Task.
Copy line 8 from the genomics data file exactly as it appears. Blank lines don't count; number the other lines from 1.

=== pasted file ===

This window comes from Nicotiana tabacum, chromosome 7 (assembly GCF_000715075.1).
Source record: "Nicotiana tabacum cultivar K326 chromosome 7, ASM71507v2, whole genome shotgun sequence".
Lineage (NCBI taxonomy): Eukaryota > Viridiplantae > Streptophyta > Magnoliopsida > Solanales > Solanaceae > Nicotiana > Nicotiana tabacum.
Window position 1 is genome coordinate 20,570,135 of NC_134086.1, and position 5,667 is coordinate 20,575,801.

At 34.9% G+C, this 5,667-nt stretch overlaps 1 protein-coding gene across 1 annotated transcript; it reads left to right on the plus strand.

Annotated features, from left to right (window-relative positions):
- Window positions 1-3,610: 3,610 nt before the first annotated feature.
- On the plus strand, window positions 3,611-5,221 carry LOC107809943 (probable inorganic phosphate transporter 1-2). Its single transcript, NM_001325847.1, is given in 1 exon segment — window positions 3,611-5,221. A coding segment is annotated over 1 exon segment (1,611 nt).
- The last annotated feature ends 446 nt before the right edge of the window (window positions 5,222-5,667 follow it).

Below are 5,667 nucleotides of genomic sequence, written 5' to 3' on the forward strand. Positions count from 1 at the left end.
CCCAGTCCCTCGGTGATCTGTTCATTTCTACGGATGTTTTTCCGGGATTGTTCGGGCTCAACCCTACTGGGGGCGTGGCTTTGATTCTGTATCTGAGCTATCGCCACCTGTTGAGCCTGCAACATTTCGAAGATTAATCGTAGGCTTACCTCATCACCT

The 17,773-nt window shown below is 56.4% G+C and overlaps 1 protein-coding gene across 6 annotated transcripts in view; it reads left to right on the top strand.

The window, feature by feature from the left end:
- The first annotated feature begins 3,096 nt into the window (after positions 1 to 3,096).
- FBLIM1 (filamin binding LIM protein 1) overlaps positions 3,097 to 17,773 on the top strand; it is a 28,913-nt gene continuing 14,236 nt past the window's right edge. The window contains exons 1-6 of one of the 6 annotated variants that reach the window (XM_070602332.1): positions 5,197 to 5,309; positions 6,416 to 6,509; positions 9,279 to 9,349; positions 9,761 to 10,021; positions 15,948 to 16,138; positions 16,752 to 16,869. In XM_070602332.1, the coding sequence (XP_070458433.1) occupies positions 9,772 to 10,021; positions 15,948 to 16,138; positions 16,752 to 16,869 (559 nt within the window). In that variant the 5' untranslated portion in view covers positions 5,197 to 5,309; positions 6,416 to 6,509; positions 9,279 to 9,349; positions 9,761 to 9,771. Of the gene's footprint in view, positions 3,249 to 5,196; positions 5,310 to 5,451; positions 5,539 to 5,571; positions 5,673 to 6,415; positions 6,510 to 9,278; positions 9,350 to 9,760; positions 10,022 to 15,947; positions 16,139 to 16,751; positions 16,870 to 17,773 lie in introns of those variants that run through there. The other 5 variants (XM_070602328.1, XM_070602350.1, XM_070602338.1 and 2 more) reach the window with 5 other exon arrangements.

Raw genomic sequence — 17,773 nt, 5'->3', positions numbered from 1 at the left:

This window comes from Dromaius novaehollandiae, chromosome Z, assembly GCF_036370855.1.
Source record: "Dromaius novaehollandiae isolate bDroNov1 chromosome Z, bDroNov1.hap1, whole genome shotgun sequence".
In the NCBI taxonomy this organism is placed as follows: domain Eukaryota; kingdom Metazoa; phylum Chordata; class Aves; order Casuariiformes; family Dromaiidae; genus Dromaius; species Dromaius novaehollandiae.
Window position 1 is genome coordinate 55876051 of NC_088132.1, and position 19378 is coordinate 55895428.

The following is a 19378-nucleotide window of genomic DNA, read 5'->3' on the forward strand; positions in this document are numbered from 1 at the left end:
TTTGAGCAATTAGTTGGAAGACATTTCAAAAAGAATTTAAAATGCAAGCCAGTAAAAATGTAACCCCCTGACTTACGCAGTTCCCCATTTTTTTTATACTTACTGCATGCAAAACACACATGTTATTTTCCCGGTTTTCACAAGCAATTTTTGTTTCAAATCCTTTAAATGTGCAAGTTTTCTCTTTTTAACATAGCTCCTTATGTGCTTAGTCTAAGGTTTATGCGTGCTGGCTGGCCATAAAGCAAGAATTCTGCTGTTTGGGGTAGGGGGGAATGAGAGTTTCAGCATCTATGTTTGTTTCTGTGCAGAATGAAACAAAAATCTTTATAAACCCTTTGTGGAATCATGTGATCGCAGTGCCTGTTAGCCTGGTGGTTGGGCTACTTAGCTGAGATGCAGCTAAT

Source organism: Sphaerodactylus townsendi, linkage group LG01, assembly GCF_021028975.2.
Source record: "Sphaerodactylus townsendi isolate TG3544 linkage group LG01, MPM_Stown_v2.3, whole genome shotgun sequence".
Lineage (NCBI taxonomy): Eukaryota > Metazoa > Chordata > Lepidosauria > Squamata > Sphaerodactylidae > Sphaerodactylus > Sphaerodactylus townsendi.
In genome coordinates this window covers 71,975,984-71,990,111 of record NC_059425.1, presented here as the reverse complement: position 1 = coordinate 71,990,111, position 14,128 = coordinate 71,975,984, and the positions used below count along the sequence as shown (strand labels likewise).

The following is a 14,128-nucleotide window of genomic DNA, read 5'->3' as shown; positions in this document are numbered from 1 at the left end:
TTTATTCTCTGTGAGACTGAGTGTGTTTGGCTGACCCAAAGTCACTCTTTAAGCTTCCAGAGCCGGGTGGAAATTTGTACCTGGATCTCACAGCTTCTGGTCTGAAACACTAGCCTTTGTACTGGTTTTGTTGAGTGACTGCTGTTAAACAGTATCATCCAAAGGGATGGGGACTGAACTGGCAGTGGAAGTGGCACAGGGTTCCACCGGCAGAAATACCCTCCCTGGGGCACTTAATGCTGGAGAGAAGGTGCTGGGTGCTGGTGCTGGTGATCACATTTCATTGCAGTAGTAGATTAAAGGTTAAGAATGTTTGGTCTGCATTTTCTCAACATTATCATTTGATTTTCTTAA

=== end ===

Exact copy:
- On the plus strand, window positions 3,611-5,221 carry LOC107809943 (probable inorganic phosphate transporter 1-2). Its single transcript, NM_001325847.1, is given in 1 exon segment — window positions 3,611-5,221. A coding segment is annotated over 1 exon segment (1,611 nt).